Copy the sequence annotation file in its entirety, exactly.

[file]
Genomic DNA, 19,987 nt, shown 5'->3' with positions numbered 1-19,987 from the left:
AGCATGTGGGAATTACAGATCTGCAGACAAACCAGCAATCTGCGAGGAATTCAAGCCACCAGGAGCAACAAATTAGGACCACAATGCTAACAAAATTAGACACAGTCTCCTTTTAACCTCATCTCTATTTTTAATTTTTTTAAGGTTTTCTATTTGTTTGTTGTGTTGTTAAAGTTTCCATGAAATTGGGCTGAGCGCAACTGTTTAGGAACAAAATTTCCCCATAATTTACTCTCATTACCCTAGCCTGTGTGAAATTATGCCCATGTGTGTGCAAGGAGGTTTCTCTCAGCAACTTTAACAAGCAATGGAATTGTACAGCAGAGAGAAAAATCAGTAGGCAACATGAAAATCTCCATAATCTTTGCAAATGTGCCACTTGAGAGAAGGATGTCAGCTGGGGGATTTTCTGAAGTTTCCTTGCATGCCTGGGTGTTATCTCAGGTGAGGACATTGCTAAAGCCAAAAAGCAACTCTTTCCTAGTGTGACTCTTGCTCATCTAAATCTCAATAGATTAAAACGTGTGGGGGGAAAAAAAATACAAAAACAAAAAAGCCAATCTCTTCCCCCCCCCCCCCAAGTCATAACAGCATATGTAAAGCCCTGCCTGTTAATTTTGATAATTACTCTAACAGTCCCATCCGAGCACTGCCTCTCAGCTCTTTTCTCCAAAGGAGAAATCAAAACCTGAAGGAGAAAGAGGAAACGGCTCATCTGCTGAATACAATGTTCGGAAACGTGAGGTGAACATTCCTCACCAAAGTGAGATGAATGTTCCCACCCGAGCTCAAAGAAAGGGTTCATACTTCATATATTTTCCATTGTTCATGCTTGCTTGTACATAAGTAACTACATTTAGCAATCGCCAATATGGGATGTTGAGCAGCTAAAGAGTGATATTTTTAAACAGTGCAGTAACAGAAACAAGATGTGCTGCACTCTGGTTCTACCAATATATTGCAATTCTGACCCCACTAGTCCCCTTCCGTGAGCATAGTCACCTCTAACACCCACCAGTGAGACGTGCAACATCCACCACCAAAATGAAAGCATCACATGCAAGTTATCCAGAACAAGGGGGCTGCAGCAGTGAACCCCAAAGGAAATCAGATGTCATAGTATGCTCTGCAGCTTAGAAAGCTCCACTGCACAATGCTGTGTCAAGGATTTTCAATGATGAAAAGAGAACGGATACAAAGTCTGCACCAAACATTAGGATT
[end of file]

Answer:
Genomic DNA, 19,987 nt, shown 5'->3' with positions numbered 1-19,987 from the left:
AGCATGTGGGAATTACAGATCTGCAGACAAACCAGCAATCTGCGAGGAATTCAAGCCACCAGGAGCAACAAATTAGGACCACAATGCTAACAAAATTAGACACAGTCTCCTTTTAACCTCATCTCTATTTTTAATTTTTTTAAGGTTTTCTATTTGTTTGTTGTGTTGTTAAAGTTTCCATGAAATTGGGCTGAGCGCAACTGTTTAGGAACAAAATTTCCCCATAATTTACTCTCATTACCCTAGCCTGTGTGAAATTATGCCCATGTGTGTGCAAGGAGGTTTCTCTCAGCAACTTTAACAAGCAATGGAATTGTACAGCAGAGAGAAAAATCAGTAGGCAACATGAAAATCTCCATAATCTTTGCAAATGTGCCACTTGAGAGAAGGATGTCAGCTGGGGGATTTTCTGAAGTTTCCTTGCATGCCTGGGTGTTATCTCAGGTGAGGACATTGCTAAAGCCAAAAAGCAACTCTTTCCTAGTGTGACTCTTGCTCATCTAAATCTCAATAGATTAAAACGTGTGGGGGGAAAAAAAATACAAAAACAAAAAAGCCAATCTCTTCCCCCCCCCCCCCAAGTCATAACAGCATATGTAAAGCCCTGCCTGTTAATTTTGATAATTACTCTAACAGTCCCATCCGAGCACTGCCTCTCAGCTCTTTTCTCCAAAGGAGAAATCAAAACCTGAAGGAGAAAGAGGAAACGGCTCATCTGCTGAATACAATGTTCGGAAACGTGAGGTGAACATTCCTCACCAAAGTGAGATGAATGTTCCCACCCGAGCTCAAAGAAAGGGTTCATACTTCATATATTTTCCATTGTTCATGCTTGCTTGTACATAAGTAACTACATTTAGCAATCGCCAATATGGGATGTTGAGCAGCTAAAGAGTGATATTTTTAAACAGTGCAGTAACAGAAACAAGATGTGCTGCACTCTGGTTCTACCAATATATTGCAATTCTGACCCCACTAGTCCCCTTCCGTGAGCATAGTCACCTCTAACACCCACCAGTGAGACGTGCAACATCCACCACCAAAATGAAAGCATCACATGCAAGTTATCCAGAACAAGGGGGCTGCAGCAGTGAACCCCAAAGGAAATCAGATGTCATAGTATGCTCTGCAGCTTAGAAAGCTCCACTGCACAATGCTGTGTCAAGGATTTTCAATGATGAAAAGAGAACGGATACAAAGTCTGCACCAAACATTAGGATT